The other station is going on air, marching around a five story tower, where the instructors will pick you out of the line to climb the stairs with various items, such as a 2 1/2 hose bundle, PPV fan, two water cans, etc. Same deal with running out of air. There were instructors on each floor asking questions to see if you were functioning well mentally under the stress. This was a humid 88 degree day. We were lucky, though. Earlier classes had to chop until they ran out of air, no breaks. Maze training, searches, etc came after that.

    Anyway, ask if you can take a pack home for PT, to get used to working on air. Do it blacked out for maximum benefit. You can use either wax paper or a construction paper cutout. At the least, try doing some conditioning circuits with the blacked out mask, even without being on air.

    Try going on a stepmill, with gear and on air, level 6, and see how long you can make your cylinder last. If level 6 with gear is too tough, then just use PT gear and the pack. Get used to heavy exertion while on air.

    For breathing control, try breathing ladders as described on www.firegroundfitness.com.
    Last edited by edpmedic; 03-26-2010 at 10:57 PM.

  9. #9
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    Some motivation for ya!

    http://vimeo.com/971867

  10. #10
    Forum Member fieryred943's Avatar
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    Default Congrats!

    It is nice to see more women getting involved in the fire service(vol or career). As a female of almost 11 years on a career department, you have my congrats for what you are undertaking. Wearing an SCBA for the first time can be a little unnerving. You are in a controlled enviroment and you are there to make your mistakes in training...not out in a call. The fact that you are willing to go in on your own time and you fought through the panic is a good thing. You weren't willing to let your fear take a hold of you.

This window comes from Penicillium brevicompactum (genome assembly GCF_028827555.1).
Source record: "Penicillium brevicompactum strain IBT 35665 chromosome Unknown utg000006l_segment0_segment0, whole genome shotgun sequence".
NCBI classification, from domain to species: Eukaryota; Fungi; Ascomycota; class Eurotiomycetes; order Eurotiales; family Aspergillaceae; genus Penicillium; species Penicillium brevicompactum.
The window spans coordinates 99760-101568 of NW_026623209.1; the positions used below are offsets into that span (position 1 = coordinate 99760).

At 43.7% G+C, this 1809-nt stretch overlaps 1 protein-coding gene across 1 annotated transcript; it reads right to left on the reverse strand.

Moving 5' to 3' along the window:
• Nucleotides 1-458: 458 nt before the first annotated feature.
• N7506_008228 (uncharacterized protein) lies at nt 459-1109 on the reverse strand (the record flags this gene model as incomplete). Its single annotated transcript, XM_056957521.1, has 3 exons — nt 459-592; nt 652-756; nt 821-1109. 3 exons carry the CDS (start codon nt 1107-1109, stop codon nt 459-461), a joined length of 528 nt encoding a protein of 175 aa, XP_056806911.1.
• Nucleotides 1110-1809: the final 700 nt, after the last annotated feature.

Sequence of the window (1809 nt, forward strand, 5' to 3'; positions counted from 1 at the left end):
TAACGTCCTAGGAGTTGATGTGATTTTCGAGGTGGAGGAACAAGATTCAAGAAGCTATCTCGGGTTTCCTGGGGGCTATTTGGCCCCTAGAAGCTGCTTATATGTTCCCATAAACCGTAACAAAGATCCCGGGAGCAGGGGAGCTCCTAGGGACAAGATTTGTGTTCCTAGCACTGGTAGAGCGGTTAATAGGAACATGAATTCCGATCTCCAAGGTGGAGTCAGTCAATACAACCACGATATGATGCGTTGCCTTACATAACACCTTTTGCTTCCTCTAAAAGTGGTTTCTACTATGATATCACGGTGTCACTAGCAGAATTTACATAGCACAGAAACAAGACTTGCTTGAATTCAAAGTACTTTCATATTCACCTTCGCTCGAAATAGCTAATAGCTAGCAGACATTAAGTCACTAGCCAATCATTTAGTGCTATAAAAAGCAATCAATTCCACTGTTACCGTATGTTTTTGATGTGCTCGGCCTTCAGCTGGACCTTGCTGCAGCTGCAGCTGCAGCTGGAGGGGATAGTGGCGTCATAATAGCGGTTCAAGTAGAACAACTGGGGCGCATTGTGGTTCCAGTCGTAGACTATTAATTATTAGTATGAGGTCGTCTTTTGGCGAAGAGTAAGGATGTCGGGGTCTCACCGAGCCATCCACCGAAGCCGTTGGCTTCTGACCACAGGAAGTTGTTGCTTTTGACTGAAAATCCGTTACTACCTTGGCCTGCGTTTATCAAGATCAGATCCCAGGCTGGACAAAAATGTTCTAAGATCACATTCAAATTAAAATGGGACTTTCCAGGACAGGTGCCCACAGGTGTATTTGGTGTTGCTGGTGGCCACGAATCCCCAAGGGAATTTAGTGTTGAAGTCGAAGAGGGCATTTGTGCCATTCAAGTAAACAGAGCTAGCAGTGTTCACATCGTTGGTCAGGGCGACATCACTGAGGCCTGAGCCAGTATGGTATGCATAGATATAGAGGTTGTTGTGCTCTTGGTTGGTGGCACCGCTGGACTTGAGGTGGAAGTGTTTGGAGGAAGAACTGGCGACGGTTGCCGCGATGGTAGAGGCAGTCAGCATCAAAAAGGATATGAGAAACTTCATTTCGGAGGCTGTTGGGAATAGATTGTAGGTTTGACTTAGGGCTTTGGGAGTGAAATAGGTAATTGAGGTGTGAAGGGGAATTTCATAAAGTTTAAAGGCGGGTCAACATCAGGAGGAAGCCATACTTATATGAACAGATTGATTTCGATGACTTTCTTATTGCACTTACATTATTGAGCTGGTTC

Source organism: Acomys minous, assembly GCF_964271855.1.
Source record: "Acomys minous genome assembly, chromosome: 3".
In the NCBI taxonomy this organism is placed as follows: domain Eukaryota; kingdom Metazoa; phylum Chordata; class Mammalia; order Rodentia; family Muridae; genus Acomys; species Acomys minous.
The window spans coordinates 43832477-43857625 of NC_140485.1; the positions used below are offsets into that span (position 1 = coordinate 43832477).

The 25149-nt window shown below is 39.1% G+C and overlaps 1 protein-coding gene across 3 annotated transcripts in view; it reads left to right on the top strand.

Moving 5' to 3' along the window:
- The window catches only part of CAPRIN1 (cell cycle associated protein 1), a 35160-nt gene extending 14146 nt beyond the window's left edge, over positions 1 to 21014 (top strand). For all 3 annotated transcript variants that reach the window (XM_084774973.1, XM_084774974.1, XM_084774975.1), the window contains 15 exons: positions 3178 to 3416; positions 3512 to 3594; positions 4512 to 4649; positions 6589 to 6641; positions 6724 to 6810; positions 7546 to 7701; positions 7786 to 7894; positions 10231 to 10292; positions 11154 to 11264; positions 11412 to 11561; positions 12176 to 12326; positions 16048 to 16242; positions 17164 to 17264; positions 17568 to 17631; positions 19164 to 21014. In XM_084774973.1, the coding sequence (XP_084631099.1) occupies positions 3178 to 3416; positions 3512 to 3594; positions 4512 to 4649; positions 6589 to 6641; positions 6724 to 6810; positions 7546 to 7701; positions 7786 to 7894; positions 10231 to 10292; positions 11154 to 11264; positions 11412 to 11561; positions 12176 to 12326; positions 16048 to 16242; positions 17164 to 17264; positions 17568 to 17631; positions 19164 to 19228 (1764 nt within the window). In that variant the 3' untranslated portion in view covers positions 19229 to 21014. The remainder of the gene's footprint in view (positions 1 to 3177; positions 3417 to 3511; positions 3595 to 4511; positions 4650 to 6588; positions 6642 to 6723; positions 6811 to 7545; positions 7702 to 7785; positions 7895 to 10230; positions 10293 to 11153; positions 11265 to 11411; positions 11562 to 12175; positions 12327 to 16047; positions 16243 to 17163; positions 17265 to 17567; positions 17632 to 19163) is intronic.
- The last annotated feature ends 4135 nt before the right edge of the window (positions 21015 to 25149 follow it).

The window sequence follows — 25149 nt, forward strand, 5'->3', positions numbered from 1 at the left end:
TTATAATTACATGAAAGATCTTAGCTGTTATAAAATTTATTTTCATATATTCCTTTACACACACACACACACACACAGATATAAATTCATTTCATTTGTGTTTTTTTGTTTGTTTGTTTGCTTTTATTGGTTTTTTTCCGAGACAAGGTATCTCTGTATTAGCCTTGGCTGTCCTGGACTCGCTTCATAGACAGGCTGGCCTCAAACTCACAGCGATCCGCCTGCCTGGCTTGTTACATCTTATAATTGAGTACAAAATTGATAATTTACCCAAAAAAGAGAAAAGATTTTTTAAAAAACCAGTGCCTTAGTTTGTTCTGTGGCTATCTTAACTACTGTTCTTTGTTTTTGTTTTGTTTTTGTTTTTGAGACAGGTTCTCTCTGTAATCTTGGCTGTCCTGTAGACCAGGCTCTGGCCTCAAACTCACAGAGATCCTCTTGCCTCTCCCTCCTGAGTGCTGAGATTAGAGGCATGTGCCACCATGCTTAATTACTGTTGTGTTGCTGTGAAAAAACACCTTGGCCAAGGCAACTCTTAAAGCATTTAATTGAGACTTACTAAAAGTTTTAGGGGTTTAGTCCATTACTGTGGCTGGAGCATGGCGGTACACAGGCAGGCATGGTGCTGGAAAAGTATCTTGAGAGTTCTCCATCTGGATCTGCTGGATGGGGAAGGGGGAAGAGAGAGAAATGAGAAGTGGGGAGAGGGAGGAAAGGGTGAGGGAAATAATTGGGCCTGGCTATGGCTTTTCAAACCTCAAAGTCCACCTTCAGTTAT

I use to scuba dive so I have had some previous mask wear, but when I put a scuba mask/tank for the first time it was a little freaky. I am very comfortable wearing an SCBA and going into a fire, and with more training it will become second nature for you as well.

    I took several different classes prior to fire college before, I made the final decision. I took a class in marine firefighting, fighting fires on deep sea tankers. I loved it and decided fire was for me...educate yourself with as much as you can. If you don't understand...ask someone, show a good energy when you are there. Any chance you get to put an SCBA on do it,you will only get better.

    Any questions you might have...feel free to ask. Cheers and congrats again

  11. #11
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    yes very normal, thing to keep in mind is control your breathing. stop and relax. i close my eyes and take a few deep breaths and push everything out of my mind. a clear head can work better under crappy situations. getting used to breathing with the scba takes time, but just going to the fire house donning it and watching tv is simple and you get used to it being on your face. then start to move around, walk, do simple things.. wash a truck on air. move to raising ladders and climbing stairs start small. not only will you gain confidence you will know how to regulate your breathing. then once your used to it. go threw a maze, first being able to see then blind. a tip i do when blind i close my eyes and paint a image of whats around me to what i hear and feel. doing that will help you get calm and if need to get out of the place your at. not sure if your dept or training center uses this but we go threw a tube with a bar going threw it at the end where u have to maneuver around it. take your time and do your best. a quote that ill all ways remember is what my instructor told me in FF1. if you should ever be in this situation, only thing your going to remember is me yelling at you to get threw this wall. and before you know it, your threw it and on the other side, never say you cant... and question everything. and dont take just one class and not take another. many classes have a few parts to them. geta feel for what you enjoy and feel comfortable with. i am comfortable with going inside of a building where many like to pump trucks and others like to vent. firefighting is about every one working together and doing only one thing. to protect life and property.